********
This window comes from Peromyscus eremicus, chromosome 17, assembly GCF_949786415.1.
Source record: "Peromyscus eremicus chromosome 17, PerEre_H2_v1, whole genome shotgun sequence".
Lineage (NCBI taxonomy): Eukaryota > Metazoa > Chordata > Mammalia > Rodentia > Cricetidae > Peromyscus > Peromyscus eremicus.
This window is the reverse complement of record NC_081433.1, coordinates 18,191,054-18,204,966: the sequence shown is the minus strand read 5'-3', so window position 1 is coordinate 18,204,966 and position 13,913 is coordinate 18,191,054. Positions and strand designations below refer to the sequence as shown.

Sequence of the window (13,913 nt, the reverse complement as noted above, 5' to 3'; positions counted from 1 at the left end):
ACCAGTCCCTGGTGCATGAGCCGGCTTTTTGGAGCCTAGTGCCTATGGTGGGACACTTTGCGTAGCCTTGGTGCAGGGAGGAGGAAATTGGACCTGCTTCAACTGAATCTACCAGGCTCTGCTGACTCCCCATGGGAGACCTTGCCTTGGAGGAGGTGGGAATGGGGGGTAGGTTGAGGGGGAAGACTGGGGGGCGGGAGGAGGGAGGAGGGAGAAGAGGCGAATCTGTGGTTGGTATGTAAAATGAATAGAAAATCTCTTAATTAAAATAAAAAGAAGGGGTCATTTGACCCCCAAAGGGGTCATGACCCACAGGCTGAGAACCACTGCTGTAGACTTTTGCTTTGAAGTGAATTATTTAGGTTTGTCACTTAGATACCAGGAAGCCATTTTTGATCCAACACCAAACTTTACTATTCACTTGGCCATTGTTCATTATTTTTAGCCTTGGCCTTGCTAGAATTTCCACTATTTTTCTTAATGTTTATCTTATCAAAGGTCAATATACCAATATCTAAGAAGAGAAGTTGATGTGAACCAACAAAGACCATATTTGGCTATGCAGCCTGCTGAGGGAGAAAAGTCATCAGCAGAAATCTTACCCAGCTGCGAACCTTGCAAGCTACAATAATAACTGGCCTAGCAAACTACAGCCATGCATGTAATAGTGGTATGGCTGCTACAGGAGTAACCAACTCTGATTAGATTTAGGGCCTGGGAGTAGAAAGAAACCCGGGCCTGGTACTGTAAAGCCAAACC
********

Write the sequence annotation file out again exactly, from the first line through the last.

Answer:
This window comes from Peromyscus eremicus, chromosome 17, assembly GCF_949786415.1.
Source record: "Peromyscus eremicus chromosome 17, PerEre_H2_v1, whole genome shotgun sequence".
Lineage (NCBI taxonomy): Eukaryota > Metazoa > Chordata > Mammalia > Rodentia > Cricetidae > Peromyscus > Peromyscus eremicus.
This window is the reverse complement of record NC_081433.1, coordinates 18,191,054-18,204,966: the sequence shown is the minus strand read 5'-3', so window position 1 is coordinate 18,204,966 and position 13,913 is coordinate 18,191,054. Positions and strand designations below refer to the sequence as shown.

Sequence of the window (13,913 nt, the reverse complement as noted above, 5' to 3'; positions counted from 1 at the left end):
ACCAGTCCCTGGTGCATGAGCCGGCTTTTTGGAGCCTAGTGCCTATGGTGGGACACTTTGCGTAGCCTTGGTGCAGGGAGGAGGAAATTGGACCTGCTTCAACTGAATCTACCAGGCTCTGCTGACTCCCCATGGGAGACCTTGCCTTGGAGGAGGTGGGAATGGGGGGTAGGTTGAGGGGGAAGACTGGGGGGCGGGAGGAGGGAGGAGGGAGAAGAGGCGAATCTGTGGTTGGTATGTAAAATGAATAGAAAATCTCTTAATTAAAATAAAAAGAAGGGGTCATTTGACCCCCAAAGGGGTCATGACCCACAGGCTGAGAACCACTGCTGTAGACTTTTGCTTTGAAGTGAATTATTTAGGTTTGTCACTTAGATACCAGGAAGCCATTTTTGATCCAACACCAAACTTTACTATTCACTTGGCCATTGTTCATTATTTTTAGCCTTGGCCTTGCTAGAATTTCCACTATTTTTCTTAATGTTTATCTTATCAAAGGTCAATATACCAATATCTAAGAAGAGAAGTTGATGTGAACCAACAAAGACCATATTTGGCTATGCAGCCTGCTGAGGGAGAAAAGTCATCAGCAGAAATCTTACCCAGCTGCGAACCTTGCAAGCTACAATAATAACTGGCCTAGCAAACTACAGCCATGCATGTAATAGTGGTATGGCTGCTACAGGAGTAACCAACTCTGATTAGATTTAGGGCCTGGGAGTAGAAAGAAACCCGGGCCTGGTACTGTAAAGCCAAACC